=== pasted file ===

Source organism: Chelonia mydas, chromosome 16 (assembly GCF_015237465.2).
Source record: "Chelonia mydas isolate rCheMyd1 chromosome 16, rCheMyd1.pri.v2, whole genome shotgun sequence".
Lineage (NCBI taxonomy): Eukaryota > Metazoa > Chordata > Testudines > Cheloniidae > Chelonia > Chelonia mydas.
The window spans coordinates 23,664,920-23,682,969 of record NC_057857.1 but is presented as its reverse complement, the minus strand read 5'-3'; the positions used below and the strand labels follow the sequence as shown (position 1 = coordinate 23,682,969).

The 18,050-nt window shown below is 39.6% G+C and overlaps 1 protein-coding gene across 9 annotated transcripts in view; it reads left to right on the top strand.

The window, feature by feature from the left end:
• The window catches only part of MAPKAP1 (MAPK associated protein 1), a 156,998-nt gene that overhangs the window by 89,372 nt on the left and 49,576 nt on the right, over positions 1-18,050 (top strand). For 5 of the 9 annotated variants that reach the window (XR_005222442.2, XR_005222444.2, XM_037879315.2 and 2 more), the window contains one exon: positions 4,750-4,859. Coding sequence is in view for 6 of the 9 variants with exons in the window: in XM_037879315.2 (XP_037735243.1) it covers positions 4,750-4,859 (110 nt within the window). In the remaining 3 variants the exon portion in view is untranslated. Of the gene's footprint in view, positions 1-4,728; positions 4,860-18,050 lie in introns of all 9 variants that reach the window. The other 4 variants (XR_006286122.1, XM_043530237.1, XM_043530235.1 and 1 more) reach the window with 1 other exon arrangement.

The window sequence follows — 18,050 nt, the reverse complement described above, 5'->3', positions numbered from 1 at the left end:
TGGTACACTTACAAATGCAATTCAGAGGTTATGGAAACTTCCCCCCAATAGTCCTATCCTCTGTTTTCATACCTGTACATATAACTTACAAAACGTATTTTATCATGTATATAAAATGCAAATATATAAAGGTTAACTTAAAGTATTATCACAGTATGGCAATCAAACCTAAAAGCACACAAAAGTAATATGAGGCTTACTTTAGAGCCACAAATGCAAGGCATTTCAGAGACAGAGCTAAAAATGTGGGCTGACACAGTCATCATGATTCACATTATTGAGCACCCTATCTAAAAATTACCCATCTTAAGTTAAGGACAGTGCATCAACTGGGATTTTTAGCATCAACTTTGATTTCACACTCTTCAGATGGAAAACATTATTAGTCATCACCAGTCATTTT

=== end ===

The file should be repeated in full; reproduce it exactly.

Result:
Source organism: Chelonia mydas, chromosome 16 (assembly GCF_015237465.2).
Source record: "Chelonia mydas isolate rCheMyd1 chromosome 16, rCheMyd1.pri.v2, whole genome shotgun sequence".
Lineage (NCBI taxonomy): Eukaryota > Metazoa > Chordata > Testudines > Cheloniidae > Chelonia > Chelonia mydas.
The window spans coordinates 23,664,920-23,682,969 of record NC_057857.1 but is presented as its reverse complement, the minus strand read 5'-3'; the positions used below and the strand labels follow the sequence as shown (position 1 = coordinate 23,682,969).

The 18,050-nt window shown below is 39.6% G+C and overlaps 1 protein-coding gene across 9 annotated transcripts in view; it reads left to right on the top strand.

The window, feature by feature from the left end:
• The window catches only part of MAPKAP1 (MAPK associated protein 1), a 156,998-nt gene that overhangs the window by 89,372 nt on the left and 49,576 nt on the right, over positions 1-18,050 (top strand). For 5 of the 9 annotated variants that reach the window (XR_005222442.2, XR_005222444.2, XM_037879315.2 and 2 more), the window contains one exon: positions 4,750-4,859. Coding sequence is in view for 6 of the 9 variants with exons in the window: in XM_037879315.2 (XP_037735243.1) it covers positions 4,750-4,859 (110 nt within the window). In the remaining 3 variants the exon portion in view is untranslated. Of the gene's footprint in view, positions 1-4,728; positions 4,860-18,050 lie in introns of all 9 variants that reach the window. The other 4 variants (XR_006286122.1, XM_043530237.1, XM_043530235.1 and 1 more) reach the window with 1 other exon arrangement.

The window sequence follows — 18,050 nt, the reverse complement described above, 5'->3', positions numbered from 1 at the left end:
TGGTACACTTACAAATGCAATTCAGAGGTTATGGAAACTTCCCCCCAATAGTCCTATCCTCTGTTTTCATACCTGTACATATAACTTACAAAACGTATTTTATCATGTATATAAAATGCAAATATATAAAGGTTAACTTAAAGTATTATCACAGTATGGCAATCAAACCTAAAAGCACACAAAAGTAATATGAGGCTTACTTTAGAGCCACAAATGCAAGGCATTTCAGAGACAGAGCTAAAAATGTGGGCTGACACAGTCATCATGATTCACATTATTGAGCACCCTATCTAAAAATTACCCATCTTAAGTTAAGGACAGTGCATCAACTGGGATTTTTAGCATCAACTTTGATTTCACACTCTTCAGATGGAAAACATTATTAGTCATCACCAGTCATTTT